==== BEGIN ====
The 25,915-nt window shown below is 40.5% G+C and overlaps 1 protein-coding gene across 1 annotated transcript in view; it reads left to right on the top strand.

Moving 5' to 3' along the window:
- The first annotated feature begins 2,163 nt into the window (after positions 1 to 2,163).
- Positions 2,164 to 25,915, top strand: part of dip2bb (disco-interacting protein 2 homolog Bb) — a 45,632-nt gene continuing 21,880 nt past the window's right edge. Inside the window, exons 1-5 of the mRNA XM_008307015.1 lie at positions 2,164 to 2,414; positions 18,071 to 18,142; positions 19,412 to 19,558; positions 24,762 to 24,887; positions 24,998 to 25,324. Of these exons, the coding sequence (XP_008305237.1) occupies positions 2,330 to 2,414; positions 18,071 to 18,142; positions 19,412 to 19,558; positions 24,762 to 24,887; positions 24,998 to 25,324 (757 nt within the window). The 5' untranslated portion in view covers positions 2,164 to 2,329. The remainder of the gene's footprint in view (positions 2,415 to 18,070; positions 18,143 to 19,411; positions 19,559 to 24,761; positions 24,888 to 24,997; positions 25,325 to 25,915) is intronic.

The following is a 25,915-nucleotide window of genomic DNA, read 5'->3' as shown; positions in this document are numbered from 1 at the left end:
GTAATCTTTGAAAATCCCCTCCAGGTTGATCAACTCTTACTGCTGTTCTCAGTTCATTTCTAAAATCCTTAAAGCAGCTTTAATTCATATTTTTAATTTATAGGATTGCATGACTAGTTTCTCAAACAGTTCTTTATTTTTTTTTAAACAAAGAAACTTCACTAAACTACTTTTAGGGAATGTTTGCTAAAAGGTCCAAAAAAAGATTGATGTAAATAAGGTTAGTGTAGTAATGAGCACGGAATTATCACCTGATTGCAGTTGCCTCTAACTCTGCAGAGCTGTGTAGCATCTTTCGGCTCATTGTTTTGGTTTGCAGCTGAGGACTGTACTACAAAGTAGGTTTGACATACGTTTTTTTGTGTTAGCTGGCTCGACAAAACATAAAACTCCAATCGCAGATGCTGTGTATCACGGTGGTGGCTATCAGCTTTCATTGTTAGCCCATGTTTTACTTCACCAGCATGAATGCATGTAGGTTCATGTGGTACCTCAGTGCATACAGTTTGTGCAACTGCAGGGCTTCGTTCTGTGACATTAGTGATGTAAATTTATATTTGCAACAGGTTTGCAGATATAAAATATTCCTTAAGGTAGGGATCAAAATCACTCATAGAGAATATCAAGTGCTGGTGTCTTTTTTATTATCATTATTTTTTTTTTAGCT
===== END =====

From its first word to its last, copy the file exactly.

The 25,915-nt window shown below is 40.5% G+C and overlaps 1 protein-coding gene across 1 annotated transcript in view; it reads left to right on the top strand.

Moving 5' to 3' along the window:
- The first annotated feature begins 2,163 nt into the window (after positions 1 to 2,163).
- Positions 2,164 to 25,915, top strand: part of dip2bb (disco-interacting protein 2 homolog Bb) — a 45,632-nt gene continuing 21,880 nt past the window's right edge. Inside the window, exons 1-5 of the mRNA XM_008307015.1 lie at positions 2,164 to 2,414; positions 18,071 to 18,142; positions 19,412 to 19,558; positions 24,762 to 24,887; positions 24,998 to 25,324. Of these exons, the coding sequence (XP_008305237.1) occupies positions 2,330 to 2,414; positions 18,071 to 18,142; positions 19,412 to 19,558; positions 24,762 to 24,887; positions 24,998 to 25,324 (757 nt within the window). The 5' untranslated portion in view covers positions 2,164 to 2,329. The remainder of the gene's footprint in view (positions 2,415 to 18,070; positions 18,143 to 19,411; positions 19,559 to 24,761; positions 24,888 to 24,997; positions 25,325 to 25,915) is intronic.

The following is a 25,915-nucleotide window of genomic DNA, read 5'->3' as shown; positions in this document are numbered from 1 at the left end:
GTAATCTTTGAAAATCCCCTCCAGGTTGATCAACTCTTACTGCTGTTCTCAGTTCATTTCTAAAATCCTTAAAGCAGCTTTAATTCATATTTTTAATTTATAGGATTGCATGACTAGTTTCTCAAACAGTTCTTTATTTTTTTTTAAACAAAGAAACTTCACTAAACTACTTTTAGGGAATGTTTGCTAAAAGGTCCAAAAAAAGATTGATGTAAATAAGGTTAGTGTAGTAATGAGCACGGAATTATCACCTGATTGCAGTTGCCTCTAACTCTGCAGAGCTGTGTAGCATCTTTCGGCTCATTGTTTTGGTTTGCAGCTGAGGACTGTACTACAAAGTAGGTTTGACATACGTTTTTTTGTGTTAGCTGGCTCGACAAAACATAAAACTCCAATCGCAGATGCTGTGTATCACGGTGGTGGCTATCAGCTTTCATTGTTAGCCCATGTTTTACTTCACCAGCATGAATGCATGTAGGTTCATGTGGTACCTCAGTGCATACAGTTTGTGCAACTGCAGGGCTTCGTTCTGTGACATTAGTGATGTAAATTTATATTTGCAACAGGTTTGCAGATATAAAATATTCCTTAAGGTAGGGATCAAAATCACTCATAGAGAATATCAAGTGCTGGTGTCTTTTTTATTATCATTATTTTTTTTTTAGCT